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An econometric analysis of the demand for life insurance policy loans.

Driving Forces of Policy Loan Demand

Previous research has found several variables related to the demand for life insurance policy loans, including market interest rates (Schott, 1971; Bykerk and Thompson, 1979; Cummins, 1973), personal income (Wood, 1964; Rejda, 1966), the unemployment rate (Cummins, 1973), and costs of alternative sources of credit (Day and Hendershott, 1977). Policy loans constitute a form of disintermediation for insurers and are important because they disrupt insurer cash flow and impose an opportunity cost if the market interest rate exceeds the policy loan interest rate.(1)

This article assesses the impact that redesigned life insurance policy loan provisions and changes in financial markets have had on the demand for policy loans and the risk of disintermediation. The research extends previous work - which has focused exclusively on periods of fixed loan rates - by investigating policy loan demand from 1970 through 1989, a period encompassing both fixed and variable loan rates.(2) Because the structure of policy loan demand may have shifted over the sample period, a test for structural change is performed. While previous econometric analyses of policy loan demand have used quarterly data, this study uses monthly data.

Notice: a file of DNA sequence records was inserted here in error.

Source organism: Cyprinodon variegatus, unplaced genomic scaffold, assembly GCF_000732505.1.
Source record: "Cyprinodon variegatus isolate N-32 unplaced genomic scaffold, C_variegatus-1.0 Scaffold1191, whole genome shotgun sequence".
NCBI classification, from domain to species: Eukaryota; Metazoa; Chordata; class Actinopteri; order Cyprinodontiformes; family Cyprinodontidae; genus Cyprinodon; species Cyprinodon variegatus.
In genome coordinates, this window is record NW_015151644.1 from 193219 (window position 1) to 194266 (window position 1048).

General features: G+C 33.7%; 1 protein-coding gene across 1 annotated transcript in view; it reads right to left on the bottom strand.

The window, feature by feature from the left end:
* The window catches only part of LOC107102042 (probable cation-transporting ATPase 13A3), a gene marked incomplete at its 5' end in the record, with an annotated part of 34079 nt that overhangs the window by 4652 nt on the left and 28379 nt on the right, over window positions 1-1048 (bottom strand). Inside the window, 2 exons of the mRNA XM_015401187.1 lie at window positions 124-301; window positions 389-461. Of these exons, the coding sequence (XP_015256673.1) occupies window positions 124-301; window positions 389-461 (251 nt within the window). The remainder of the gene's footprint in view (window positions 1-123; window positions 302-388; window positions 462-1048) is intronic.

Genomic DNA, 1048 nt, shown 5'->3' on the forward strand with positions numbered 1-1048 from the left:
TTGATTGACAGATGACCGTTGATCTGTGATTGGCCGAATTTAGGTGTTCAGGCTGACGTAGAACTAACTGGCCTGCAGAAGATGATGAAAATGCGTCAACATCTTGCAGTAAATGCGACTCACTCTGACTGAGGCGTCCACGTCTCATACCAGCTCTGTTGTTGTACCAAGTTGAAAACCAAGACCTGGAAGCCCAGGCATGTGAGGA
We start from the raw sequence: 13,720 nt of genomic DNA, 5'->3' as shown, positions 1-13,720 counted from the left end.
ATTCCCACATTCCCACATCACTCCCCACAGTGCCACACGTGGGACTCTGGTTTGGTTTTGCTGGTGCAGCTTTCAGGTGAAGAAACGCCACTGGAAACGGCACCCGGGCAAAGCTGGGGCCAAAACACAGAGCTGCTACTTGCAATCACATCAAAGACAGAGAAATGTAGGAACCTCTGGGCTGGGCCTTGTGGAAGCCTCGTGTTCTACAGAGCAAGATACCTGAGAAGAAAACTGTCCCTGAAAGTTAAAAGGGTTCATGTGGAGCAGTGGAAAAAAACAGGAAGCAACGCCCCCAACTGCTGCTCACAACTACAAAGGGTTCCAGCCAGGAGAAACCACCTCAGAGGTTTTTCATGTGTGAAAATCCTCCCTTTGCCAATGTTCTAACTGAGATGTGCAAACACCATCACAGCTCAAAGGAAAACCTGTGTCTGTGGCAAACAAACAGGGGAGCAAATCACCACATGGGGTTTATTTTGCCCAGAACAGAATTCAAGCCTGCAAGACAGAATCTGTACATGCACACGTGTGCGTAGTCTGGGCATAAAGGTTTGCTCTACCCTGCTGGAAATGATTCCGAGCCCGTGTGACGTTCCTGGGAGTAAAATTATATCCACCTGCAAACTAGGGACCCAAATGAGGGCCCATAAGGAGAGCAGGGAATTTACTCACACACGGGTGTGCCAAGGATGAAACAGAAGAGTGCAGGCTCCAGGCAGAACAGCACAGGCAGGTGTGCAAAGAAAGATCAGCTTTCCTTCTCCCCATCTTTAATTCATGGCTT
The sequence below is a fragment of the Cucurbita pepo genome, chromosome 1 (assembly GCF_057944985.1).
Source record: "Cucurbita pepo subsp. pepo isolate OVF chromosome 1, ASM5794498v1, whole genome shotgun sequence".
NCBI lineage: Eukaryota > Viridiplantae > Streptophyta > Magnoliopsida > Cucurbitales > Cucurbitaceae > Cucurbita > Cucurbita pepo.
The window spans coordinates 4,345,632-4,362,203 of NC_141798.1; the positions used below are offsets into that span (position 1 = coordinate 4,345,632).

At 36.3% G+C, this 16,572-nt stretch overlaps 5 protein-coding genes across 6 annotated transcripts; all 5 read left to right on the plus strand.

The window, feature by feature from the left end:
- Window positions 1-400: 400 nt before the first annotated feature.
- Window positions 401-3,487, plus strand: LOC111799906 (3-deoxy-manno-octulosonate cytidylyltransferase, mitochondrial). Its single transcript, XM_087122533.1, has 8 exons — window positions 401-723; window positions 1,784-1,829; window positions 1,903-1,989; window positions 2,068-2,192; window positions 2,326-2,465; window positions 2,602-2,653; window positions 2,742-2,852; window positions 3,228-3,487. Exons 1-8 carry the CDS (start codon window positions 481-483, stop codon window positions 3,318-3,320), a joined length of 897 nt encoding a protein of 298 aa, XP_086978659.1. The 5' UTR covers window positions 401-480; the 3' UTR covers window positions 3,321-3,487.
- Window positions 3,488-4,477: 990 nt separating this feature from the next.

Market Conditions

On policies issued before 1980, loan rates generally were fixed at between 5 and 6 percent. Thus, for various reasons, when market interest rates were equal to or in excess of policy loan rates, relatively more policyowners exercised their option to access cash values, and insurers lost the use of large amounts of assets. Policy loans outstanding at the end of 1970 equaled $14.1 billion and grew to $34.8 billion by the end of 1979.